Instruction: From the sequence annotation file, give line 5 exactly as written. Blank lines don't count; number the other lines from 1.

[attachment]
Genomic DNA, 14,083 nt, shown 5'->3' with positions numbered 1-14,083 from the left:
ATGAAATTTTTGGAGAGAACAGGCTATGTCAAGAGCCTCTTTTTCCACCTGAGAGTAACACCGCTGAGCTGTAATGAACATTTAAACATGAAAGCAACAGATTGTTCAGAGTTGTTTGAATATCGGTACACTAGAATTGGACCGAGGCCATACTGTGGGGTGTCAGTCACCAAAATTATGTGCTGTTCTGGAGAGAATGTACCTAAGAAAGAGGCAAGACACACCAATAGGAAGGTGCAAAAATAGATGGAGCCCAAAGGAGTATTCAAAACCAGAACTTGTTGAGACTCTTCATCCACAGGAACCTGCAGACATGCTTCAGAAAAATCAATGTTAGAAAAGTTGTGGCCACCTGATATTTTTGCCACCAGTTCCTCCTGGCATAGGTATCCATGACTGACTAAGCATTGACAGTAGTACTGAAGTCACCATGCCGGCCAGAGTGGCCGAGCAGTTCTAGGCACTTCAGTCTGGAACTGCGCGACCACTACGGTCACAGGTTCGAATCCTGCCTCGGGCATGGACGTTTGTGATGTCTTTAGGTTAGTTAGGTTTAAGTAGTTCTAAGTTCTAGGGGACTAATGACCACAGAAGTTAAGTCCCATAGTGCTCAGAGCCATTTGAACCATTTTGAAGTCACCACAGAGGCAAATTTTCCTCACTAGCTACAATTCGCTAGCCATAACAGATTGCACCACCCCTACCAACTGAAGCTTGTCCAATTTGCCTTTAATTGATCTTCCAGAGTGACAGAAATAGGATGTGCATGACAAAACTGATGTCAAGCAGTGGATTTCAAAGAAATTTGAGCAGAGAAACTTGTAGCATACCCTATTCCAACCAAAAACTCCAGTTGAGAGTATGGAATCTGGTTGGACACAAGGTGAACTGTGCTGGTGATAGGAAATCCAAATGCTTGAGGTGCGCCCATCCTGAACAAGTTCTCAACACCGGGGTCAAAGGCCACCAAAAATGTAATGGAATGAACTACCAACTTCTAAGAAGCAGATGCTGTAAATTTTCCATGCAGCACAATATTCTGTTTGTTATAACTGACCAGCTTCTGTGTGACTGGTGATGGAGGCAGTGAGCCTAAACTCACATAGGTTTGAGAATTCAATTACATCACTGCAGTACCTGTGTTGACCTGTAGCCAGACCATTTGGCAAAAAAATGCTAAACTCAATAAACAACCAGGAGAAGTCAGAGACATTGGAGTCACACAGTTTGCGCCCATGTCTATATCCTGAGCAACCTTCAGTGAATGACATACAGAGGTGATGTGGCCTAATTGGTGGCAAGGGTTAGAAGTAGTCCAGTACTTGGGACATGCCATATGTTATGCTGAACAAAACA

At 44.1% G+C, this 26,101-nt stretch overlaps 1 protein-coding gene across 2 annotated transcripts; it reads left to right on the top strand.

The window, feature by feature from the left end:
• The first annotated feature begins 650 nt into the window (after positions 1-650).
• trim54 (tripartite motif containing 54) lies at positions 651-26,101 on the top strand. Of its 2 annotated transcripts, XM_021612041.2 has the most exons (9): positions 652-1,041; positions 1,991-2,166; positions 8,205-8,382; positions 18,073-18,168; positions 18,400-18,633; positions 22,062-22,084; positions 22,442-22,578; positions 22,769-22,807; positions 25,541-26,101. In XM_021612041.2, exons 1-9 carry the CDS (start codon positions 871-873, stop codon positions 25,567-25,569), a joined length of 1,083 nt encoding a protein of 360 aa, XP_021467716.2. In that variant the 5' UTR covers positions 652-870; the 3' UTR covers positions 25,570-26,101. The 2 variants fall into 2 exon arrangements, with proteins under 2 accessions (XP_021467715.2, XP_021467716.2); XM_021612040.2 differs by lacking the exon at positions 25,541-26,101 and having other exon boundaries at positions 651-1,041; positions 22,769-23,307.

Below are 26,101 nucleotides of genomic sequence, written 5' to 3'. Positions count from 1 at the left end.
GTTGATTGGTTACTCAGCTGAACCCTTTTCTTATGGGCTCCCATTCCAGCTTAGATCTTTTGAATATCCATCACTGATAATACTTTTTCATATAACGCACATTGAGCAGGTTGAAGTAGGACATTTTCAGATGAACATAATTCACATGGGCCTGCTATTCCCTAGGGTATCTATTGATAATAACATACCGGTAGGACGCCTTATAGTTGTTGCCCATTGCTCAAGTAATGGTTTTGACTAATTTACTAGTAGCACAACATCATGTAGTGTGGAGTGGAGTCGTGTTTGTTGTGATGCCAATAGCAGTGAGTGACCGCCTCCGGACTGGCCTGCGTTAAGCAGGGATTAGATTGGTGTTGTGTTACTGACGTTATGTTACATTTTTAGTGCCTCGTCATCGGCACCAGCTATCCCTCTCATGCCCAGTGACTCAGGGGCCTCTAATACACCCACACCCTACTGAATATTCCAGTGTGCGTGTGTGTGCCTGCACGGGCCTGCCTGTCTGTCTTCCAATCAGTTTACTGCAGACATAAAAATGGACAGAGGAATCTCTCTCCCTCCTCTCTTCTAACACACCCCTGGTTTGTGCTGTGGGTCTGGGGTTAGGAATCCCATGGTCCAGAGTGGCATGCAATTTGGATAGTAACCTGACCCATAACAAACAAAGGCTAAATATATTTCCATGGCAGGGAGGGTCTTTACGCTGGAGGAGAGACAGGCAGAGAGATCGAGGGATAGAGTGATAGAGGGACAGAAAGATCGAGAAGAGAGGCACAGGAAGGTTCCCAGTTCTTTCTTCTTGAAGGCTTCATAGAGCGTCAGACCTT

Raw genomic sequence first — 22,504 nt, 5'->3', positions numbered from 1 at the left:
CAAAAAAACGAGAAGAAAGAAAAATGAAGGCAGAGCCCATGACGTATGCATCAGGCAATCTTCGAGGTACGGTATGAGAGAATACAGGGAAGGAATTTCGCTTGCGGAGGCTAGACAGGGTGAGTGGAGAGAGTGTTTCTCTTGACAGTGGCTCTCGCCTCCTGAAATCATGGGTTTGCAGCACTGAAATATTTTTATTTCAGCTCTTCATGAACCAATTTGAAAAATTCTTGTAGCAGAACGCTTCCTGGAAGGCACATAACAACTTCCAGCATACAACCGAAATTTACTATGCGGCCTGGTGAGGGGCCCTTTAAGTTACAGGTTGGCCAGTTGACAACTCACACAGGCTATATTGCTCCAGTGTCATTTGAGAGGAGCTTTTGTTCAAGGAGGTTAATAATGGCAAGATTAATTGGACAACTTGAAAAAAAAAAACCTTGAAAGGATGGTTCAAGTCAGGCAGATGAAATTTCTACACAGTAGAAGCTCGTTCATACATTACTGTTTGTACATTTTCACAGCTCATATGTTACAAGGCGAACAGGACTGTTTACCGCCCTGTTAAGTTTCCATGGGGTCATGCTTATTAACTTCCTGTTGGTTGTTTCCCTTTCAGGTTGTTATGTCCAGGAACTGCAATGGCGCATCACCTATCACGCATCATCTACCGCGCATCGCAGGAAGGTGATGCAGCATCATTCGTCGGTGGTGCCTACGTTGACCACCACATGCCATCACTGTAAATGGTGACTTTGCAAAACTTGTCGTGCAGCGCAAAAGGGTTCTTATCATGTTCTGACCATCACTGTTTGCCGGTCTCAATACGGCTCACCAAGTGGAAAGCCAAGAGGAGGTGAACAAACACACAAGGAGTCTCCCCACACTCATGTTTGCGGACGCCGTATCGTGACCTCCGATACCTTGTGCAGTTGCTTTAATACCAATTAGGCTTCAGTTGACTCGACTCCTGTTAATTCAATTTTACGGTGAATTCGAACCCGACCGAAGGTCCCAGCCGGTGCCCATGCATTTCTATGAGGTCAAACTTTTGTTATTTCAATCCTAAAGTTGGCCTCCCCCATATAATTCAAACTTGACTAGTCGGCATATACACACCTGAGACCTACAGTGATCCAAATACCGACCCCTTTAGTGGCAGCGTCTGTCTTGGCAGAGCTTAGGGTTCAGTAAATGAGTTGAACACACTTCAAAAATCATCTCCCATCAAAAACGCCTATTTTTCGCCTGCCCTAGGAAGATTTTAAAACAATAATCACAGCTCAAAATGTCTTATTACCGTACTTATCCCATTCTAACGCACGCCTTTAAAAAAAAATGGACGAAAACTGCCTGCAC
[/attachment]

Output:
• The first annotated feature begins 650 nt into the window (after positions 1-650).